Surprised by how damp the quilt box was...
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  1. #1
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    Default Surprised by how damp the quilt box was...

    For the last couple of weeks I've been monitoring my hives for signs of activity to see how they came through the winter. The last three days have been warm but I wasn't home during the day to see any activity. Today I was off and I saw all of my hives had bees coming in and out. So yeah for that.

    I experimented with quilt boxes this winter. I was surprised how damp the saw dust in them was. I think I'll leave them on for a couple more weeks but I've got to get some new saw dust.

    For those of you who use quilts, how often do you change the sawdust in them during a winter?
    Zone 6B

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  3. #2
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    Sep 2014
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    Default Re: Surprised by how damp the quilt box was...

    We use burlap sacks. Free at your local coffee roaster and can be dried easily.

  4. #3
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    Default Re: Surprised by how damp the quilt box was...

    I use pet bedding from Walmart, BIG bag for @ $8.00

  5. #4
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    Default Re: Surprised by how damp the quilt box was...

    I use three layers of burlap, and then as many layers of fiberfill batting to fill the box. I leave it all winter and dry in the spring.

  6. #5
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    Default Re: Surprised by how damp the quilt box was...

    I think sawdust is too dense for the job. I use coarse pine shavings from Tractor supply in my QB.

    I have a neighbor who has bees and she filled her QBs with shavings/sawdust mixture that is much denser, with much smaller particles than mine. When I checked her hives yesterday I was surprised at how damp the material was compared to my own (even though we live quite close to another). I don't think it's less optimal than what I use (and it may be more insulating).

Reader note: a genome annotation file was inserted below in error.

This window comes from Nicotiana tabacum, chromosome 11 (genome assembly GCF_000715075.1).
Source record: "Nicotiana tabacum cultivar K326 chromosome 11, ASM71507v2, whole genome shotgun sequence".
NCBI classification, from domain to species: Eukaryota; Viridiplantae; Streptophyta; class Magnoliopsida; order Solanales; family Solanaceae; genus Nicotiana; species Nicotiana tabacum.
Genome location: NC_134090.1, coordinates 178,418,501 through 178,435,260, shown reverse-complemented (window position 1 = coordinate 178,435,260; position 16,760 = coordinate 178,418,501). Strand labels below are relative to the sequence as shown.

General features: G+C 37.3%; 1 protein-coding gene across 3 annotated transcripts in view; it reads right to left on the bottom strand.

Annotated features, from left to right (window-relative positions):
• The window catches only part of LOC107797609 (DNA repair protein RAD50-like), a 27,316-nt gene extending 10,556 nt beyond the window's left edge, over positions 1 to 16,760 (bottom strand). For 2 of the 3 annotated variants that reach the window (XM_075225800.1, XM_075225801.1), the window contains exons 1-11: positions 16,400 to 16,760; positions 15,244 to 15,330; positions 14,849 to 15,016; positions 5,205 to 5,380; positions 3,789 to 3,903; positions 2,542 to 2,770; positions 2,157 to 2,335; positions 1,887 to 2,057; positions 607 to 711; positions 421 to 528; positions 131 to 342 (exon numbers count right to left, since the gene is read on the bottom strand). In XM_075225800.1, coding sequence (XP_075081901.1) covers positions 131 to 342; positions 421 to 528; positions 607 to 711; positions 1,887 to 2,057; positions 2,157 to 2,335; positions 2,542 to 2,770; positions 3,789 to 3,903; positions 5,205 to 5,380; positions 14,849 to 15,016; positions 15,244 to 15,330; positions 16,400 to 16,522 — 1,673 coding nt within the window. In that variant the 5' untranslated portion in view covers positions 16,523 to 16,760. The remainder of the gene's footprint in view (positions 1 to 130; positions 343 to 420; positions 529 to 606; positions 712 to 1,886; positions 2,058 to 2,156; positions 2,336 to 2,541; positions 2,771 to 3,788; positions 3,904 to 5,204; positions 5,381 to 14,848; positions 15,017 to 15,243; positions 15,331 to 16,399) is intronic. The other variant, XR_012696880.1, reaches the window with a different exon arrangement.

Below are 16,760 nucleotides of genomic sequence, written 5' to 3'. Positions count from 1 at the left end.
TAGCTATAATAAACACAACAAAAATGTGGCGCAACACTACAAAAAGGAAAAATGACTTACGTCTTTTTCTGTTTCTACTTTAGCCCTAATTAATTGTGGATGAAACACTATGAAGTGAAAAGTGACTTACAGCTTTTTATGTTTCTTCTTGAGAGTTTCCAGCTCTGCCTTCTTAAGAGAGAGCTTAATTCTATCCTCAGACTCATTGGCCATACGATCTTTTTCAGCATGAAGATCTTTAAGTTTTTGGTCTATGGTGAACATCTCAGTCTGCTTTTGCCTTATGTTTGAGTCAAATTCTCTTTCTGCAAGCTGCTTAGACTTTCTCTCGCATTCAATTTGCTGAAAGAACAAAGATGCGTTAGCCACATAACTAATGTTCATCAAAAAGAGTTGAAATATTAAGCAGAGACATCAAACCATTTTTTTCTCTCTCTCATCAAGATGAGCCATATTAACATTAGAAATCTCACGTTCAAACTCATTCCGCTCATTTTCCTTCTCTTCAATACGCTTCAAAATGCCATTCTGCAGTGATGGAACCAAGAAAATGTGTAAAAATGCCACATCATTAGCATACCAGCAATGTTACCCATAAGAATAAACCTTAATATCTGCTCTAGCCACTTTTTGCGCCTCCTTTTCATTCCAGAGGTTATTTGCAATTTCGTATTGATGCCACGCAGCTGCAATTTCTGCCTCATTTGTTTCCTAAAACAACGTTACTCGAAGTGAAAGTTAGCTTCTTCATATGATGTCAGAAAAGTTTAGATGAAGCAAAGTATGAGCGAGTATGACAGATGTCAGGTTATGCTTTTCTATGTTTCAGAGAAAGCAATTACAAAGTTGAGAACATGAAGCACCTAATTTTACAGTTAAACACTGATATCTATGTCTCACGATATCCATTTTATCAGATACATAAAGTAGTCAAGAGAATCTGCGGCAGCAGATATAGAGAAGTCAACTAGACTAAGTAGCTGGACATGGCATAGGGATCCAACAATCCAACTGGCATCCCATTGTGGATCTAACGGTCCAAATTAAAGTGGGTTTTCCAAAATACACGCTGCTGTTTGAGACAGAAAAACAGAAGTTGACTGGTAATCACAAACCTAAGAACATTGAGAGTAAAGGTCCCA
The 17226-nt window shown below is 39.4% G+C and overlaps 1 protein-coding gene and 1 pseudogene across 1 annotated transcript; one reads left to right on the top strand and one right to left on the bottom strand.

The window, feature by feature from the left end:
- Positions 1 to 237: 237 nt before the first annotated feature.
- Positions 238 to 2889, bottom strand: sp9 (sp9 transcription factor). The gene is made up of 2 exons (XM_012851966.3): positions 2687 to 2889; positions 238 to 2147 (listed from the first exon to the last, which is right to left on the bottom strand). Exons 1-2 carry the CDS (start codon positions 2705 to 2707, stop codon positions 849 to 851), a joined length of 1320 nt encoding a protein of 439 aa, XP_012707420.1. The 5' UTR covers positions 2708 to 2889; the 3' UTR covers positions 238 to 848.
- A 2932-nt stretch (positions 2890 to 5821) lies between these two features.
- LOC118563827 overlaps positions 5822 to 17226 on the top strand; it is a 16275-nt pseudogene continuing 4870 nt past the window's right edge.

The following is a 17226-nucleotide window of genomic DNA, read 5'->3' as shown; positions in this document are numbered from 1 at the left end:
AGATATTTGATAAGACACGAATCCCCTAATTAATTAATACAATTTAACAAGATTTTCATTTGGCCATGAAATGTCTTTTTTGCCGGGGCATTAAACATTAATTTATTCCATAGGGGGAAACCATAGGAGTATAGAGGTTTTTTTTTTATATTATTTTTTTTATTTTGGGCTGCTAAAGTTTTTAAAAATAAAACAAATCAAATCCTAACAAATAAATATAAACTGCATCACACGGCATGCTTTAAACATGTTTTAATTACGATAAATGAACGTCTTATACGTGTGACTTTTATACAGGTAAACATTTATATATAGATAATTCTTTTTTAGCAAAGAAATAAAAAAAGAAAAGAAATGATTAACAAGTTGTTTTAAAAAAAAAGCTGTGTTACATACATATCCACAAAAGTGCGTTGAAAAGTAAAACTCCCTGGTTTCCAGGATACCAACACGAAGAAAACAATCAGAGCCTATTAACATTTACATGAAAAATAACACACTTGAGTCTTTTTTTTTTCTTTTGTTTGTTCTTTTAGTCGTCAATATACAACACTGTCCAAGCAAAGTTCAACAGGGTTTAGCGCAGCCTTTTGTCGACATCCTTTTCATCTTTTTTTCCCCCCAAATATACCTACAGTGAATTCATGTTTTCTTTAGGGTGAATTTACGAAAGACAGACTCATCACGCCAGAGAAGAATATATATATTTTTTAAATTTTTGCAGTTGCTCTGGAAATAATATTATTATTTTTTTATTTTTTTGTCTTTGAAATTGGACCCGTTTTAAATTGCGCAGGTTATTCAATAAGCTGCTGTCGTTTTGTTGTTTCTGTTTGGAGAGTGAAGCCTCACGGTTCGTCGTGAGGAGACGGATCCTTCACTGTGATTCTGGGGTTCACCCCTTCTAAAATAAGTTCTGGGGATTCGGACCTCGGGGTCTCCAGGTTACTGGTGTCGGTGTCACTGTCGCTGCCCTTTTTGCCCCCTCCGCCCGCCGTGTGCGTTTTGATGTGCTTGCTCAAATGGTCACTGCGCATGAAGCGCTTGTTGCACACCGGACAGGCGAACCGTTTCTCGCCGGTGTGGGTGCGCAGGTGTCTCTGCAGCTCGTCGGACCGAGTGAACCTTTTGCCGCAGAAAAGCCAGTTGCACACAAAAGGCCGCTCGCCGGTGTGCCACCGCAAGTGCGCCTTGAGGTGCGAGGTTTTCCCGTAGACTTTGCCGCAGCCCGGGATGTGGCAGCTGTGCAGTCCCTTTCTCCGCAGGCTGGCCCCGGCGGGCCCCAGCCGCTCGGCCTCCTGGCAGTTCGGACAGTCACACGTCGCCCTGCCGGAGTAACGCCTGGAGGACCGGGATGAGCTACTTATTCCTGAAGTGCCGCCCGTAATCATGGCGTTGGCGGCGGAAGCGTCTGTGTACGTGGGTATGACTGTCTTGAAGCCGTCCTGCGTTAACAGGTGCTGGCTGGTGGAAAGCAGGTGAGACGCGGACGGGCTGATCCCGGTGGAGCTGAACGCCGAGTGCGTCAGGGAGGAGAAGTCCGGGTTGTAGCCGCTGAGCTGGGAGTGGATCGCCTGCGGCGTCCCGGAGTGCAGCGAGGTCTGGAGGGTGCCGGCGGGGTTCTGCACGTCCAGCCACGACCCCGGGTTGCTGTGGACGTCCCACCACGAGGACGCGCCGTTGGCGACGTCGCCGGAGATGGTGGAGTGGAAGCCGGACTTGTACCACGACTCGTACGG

There other question I have is what's above your QB? I have a shim with a wide open vent hole and 1.5" of foam insulation tucked up in my telecover. I don't use an inner cover with the QB on. My friend has a shim with a hole, then an inner cover and a tele w/o insulation. One of her inner covers showed signs of excess moisture with mold, but the other did not. The one with mold is older and for some reason it is painted; the other one is very new and unpainted, and was in pristine condition.

    She has two layers of very thin muslin sandwiched around a layer of screening to support the shavings.

    Notwithstanding the moisture I think her QB is doing its job.

    My own, less dense, material is working very well as I often see moisture venting actively from the upper hole.

    You might change out to a less-dense material (a bale of the "soft" pine shavings is only $8 at TSC) to see if you like that better. I don't think the fabric material (burlap vs. muslin vs. woven polpropylene ground cloth, for example) will make much of a difference but after seeing the state of my neighbor's colonies yesterday I'm pretty sure the filling does.

    Enj.

  7. #6
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    Default Re: Surprised by how damp the quilt box was...

    Quote Originally Posted by JConnolly View Post
    how often do you change the sawdust in them during a winter?
    If you have to change the sawdust they are not working well. There needs to be enough ventilation to keep at least the top layer dry.
    Brian Cardinal
    Zone 5a, Practicing non-intervention beekeeping

  8. #7
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    Default Re: Surprised by how damp the quilt box was...

    Quilt box material needs to able to slowly vent from bottom to top and thereby get the moisture to the top. Shavings work very well to allow this slow ventilation of air and moisture to the top.

    Once the moisture makes it to the top, it needs to be exhausted. You need a space above the shavings and a min of a 3/4 hole on front side of quilt box. Hole should be above the shavings. I also have 2 1/2 inches of Styrofoam permanently fixed in under side of outer cover. Frost does not form in the center of the underside of the outer cover but there is at times some frost around the perimeter.